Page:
The Great Foreskin Debate: Why the Midwest leads the world in infant circumcision and what the hell that says about us

Oct 1, 2014 at 1:00 am

On Friday, Sept. 12, NoCirc of Michigan, an anti-circumcision group, protested on the lawns of the state capitol. Eighty men and women gathered, some wearing white jumpsuits with giant red splotches painted on the crotch. They hoped to bring attention to what they feel is the needless cutting of healthy skin off infant males, attention they hoped might result in legislation that would prevent a procedure they feel is unwarranted in healthy baby boys by making it illegal for the government to pay for it.

The next day they took to Royal Oak, protesting in front of Beaumont Hospital. Circumcision, they say, does no good, and doctors and nurses would do well to remember their oath to first do no harm. Five infants a day are circumcised at Beaumont Royal Oak, a number that adds up to almost 2,000 children by year's end. Most, if not all, of these procedures are done with nothing more than a topical anesthetic that only penetrates the first layer of skin. Essentially, the baby feels everything. The nearly 51,000 procedures that are done in Michigan cost upward of $11 million annually, $4 million of which comes from taxpayers, via Medicaid.

Circ-ling The Issue

Norm Cohen heads NoCirc of Michigan, an organization he's been involved with for 20 years. He feels that all people, including infant males, have the right to an intact body and to make the decision whether to be circumcised for themselves. The facts he presents about circumcision are startling. For example, he says Michigan, along with a few other Midwest states, leads the world in non-religious circumcision. In fact, nearly 85 percent of the boys born in Michigan will be circumcised, mainly because that's what parents, without seeking information on the surgery, think they're supposed to do.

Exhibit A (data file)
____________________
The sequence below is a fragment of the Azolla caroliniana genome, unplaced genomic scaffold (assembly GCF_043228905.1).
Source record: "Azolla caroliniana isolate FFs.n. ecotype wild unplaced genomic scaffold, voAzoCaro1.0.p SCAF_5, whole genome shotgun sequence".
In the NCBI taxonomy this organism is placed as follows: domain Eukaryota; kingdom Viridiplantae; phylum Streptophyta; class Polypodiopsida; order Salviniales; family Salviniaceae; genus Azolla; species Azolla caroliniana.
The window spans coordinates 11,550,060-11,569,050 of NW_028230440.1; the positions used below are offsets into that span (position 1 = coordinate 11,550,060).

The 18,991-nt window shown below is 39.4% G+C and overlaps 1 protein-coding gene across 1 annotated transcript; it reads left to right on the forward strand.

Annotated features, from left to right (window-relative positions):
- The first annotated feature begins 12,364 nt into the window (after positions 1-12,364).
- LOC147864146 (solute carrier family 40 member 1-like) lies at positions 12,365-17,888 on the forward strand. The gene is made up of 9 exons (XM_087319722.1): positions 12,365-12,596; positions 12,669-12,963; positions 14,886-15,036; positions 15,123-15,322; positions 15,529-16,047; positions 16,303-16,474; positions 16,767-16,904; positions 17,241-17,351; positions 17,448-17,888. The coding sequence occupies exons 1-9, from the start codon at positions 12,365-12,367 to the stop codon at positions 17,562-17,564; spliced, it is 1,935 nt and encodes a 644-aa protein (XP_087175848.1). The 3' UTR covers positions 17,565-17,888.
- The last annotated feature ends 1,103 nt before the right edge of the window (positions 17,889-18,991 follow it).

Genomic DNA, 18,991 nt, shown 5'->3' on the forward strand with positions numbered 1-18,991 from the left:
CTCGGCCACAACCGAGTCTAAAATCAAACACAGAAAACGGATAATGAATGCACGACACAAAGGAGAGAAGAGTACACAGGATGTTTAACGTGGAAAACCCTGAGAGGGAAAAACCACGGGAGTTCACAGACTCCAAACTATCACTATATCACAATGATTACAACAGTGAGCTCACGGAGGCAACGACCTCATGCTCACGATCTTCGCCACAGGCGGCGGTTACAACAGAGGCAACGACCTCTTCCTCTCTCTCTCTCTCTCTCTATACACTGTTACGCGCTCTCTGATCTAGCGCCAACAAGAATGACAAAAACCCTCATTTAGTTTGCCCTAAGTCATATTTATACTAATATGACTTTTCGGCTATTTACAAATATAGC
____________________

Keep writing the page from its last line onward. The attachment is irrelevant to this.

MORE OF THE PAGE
University of Michigan's C.S. Mott Children's Hospital conducted a study in March 2014 about where parents get their circumcision information. While 87 percent of parents said before their baby is born is the best time to review information on circumcision, the study also showed that many parents don't schedule a prenatal visit with their health care provider to receive and review that information, thus rendering themselves entirely uninformed on the surgery's pros and cons.

Furthermore, parents who participated in the study indicated that they wanted their health care provider to clarify the American Academy of Pediatrics' stance on circumcision, which isn't at all surprising. After all, the AAP essentially says they both condone and don't universally recommend the circumcision of infant males, saying that the benefits of the surgery outweigh the risks, but that it shouldn't be done routinely on all infant males.

Sarah Clark is a faculty member in pediatrics at Mott Children's Hospital; she was also the main researcher on the circumcision study.

"It's pretty nuanced," she says of the AAP's statement on circumcision. "The benefits aren't at the level where they would endorse a universal recommendation of it."

As for why it's so confusing, Clark sees a clear reason.

"I think the reason behind it is that first they recommended it, and then evidence came out that it wasn't necessary, so they didn't recommend it," Clark says. "Now they're saying it's not nothing. There is some data on benefits, but not enough to recommend it for all infant males."